My favorite day

It was maternal/child health (MCH) day again (every Thursday) and I had been looking forward to it all week! It turned out to be a really great day. I was crazy busy, running between the theater, which is what we call an operating room, and the MCH room. It was the first day that I actually felt like I was helping out instead of being a hinderance. Because I don’t know Swahili, it tends to take me more time to talk to patients and figure out their diagnoses. Additionally, doing things in the theater like stitching or dressings takes me longer because I’m new at it. So I typically feel like the clinic is helping me more than I am helping them. But not this day!

At the MCH, Linas was busy inputting names into the fancy new tablet that PATH gave her (see this post for more). Since she’s new at it, it takes her a while to register the new baby, so while she was busy doing that and the paperwork, I took the child back, drew up vaccinations, and injected them. Whoo! I never thought I’d be proud of making that many children cry. I’m glad Linas and I were able to split up the work (and I definitely got the good end of the deal) because by the end, I felt really good about being able to be on my own vaccinating and she felt better about using the tablet.

In the theater (operating room), I removed stitches from a few previously stitched up wounds, helped dress a few wounds, and assisted during a family planning implantation procedure. When I was “the attending” (in quotations because I am so not the attending), the nurse assisted me. But, I wasn’t very good at taking the help: for example, I needed to clean the area before removing stitches, so I naturally reached for the antiseptic. Apparently, attendings don’t do any of the reaching as the nurse told me, “It’s okay. Let me assist you”. She had to say it again at the end of the procedure when I tried to reach for the providone iodine solution. It was pretty funny to both of us. I knew I wasn’t close to being worthy of asking people to hand me things during a procedure and she knew that I was trying (albeit too much) to help her. Anyway, me doing procedures in the theater with the nurse freed up Dr. Koshuma to see patients, which I think helped everyone have a less hectic day.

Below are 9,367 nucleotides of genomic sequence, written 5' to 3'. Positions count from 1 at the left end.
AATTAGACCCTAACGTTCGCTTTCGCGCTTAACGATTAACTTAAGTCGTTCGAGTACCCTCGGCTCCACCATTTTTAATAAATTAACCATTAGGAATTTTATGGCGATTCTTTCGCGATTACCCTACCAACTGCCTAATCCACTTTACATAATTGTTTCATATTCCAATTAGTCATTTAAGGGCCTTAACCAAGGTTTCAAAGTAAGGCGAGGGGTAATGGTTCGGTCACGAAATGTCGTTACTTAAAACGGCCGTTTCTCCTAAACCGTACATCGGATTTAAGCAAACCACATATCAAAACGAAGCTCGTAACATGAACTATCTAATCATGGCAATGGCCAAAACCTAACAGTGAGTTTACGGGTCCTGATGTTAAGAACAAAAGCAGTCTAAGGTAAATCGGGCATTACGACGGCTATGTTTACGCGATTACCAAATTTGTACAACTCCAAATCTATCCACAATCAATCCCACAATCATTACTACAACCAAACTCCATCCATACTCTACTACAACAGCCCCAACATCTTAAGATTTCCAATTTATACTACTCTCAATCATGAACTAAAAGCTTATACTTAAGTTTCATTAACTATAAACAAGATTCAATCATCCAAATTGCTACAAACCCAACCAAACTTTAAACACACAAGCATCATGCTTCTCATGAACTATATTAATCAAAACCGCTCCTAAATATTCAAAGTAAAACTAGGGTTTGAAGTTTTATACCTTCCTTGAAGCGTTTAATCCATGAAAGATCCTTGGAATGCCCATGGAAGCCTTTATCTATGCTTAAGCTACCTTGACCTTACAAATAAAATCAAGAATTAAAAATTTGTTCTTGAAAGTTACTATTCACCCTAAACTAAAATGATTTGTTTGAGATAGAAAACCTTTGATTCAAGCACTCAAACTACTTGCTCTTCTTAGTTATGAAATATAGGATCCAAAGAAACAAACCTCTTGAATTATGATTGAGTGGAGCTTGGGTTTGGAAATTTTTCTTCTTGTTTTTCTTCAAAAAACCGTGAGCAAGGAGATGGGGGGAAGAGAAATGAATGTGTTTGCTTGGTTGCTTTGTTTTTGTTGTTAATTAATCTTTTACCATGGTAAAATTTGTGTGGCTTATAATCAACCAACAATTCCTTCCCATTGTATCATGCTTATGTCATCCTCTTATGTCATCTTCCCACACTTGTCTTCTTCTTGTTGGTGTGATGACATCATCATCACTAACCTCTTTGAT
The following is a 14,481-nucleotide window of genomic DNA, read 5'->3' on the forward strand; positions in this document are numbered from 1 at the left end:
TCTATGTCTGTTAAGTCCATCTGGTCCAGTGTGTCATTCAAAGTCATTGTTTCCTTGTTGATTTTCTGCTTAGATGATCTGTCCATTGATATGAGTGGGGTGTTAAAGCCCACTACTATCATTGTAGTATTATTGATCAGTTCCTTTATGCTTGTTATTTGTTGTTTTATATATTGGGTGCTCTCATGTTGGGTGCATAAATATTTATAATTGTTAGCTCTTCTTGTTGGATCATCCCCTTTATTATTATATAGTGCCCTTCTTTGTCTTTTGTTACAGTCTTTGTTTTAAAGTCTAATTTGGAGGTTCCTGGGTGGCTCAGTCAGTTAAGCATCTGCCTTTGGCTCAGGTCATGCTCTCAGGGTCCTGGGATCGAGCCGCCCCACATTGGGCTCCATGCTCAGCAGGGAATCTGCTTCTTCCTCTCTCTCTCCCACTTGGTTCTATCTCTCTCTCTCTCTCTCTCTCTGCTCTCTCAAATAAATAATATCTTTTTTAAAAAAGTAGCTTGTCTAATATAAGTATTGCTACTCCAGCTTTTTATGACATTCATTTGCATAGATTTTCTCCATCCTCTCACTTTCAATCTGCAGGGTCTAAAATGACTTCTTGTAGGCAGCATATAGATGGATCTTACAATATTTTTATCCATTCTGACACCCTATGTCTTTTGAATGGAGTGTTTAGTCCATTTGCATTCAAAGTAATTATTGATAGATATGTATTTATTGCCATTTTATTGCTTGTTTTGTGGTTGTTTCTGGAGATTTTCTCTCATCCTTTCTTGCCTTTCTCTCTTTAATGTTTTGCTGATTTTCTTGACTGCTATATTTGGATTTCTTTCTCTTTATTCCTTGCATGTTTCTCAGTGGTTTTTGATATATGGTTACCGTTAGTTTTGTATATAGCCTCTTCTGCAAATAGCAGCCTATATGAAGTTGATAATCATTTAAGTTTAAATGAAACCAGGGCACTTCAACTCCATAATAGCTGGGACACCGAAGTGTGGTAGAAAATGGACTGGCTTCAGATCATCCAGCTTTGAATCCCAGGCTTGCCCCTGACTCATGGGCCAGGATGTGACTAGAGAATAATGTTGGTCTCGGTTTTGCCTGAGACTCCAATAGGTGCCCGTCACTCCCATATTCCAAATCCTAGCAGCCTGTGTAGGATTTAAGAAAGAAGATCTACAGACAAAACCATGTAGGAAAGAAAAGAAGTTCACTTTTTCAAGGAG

I enjoyed running back and forth between the theater and MCH, feeling like I was helping in both areas. The day flew by and I left feeling more capable than I’ve felt the past few weeks!

This is a child’s record sheet, front and back. The mother has to keep this with her for 5 years and present it at the clinic when the child comes for weight checks or vaccinations.

Busy patio with weight checks for the babies!


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